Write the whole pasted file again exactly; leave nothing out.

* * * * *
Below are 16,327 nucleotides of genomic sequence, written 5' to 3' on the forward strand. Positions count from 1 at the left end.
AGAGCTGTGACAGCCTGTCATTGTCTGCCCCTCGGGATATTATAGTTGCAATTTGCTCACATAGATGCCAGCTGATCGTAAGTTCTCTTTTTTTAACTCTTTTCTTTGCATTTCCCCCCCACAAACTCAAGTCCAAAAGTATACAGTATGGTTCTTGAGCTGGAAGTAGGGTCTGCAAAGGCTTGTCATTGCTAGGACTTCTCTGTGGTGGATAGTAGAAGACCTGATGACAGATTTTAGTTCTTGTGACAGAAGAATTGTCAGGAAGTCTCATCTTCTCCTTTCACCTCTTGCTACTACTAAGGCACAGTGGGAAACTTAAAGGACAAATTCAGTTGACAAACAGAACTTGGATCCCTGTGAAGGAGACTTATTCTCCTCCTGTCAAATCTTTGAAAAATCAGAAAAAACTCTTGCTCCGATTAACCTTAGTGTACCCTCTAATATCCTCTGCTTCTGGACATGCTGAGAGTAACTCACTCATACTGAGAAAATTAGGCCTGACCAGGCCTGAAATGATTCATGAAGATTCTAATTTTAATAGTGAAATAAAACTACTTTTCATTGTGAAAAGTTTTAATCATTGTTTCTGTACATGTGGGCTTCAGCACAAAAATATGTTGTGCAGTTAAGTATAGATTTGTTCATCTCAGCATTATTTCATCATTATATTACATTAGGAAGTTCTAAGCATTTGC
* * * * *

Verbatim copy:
Below are 16,327 nucleotides of genomic sequence, written 5' to 3' on the forward strand. Positions count from 1 at the left end.
AGAGCTGTGACAGCCTGTCATTGTCTGCCCCTCGGGATATTATAGTTGCAATTTGCTCACATAGATGCCAGCTGATCGTAAGTTCTCTTTTTTTAACTCTTTTCTTTGCATTTCCCCCCCACAAACTCAAGTCCAAAAGTATACAGTATGGTTCTTGAGCTGGAAGTAGGGTCTGCAAAGGCTTGTCATTGCTAGGACTTCTCTGTGGTGGATAGTAGAAGACCTGATGACAGATTTTAGTTCTTGTGACAGAAGAATTGTCAGGAAGTCTCATCTTCTCCTTTCACCTCTTGCTACTACTAAGGCACAGTGGGAAACTTAAAGGACAAATTCAGTTGACAAACAGAACTTGGATCCCTGTGAAGGAGACTTATTCTCCTCCTGTCAAATCTTTGAAAAATCAGAAAAAACTCTTGCTCCGATTAACCTTAGTGTACCCTCTAATATCCTCTGCTTCTGGACATGCTGAGAGTAACTCACTCATACTGAGAAAATTAGGCCTGACCAGGCCTGAAATGATTCATGAAGATTCTAATTTTAATAGTGAAATAAAACTACTTTTCATTGTGAAAAGTTTTAATCATTGTTTCTGTACATGTGGGCTTCAGCACAAAAATATGTTGTGCAGTTAAGTATAGATTTGTTCATCTCAGCATTATTTCATCATTATATTACATTAGGAAGTTCTAAGCATTTGC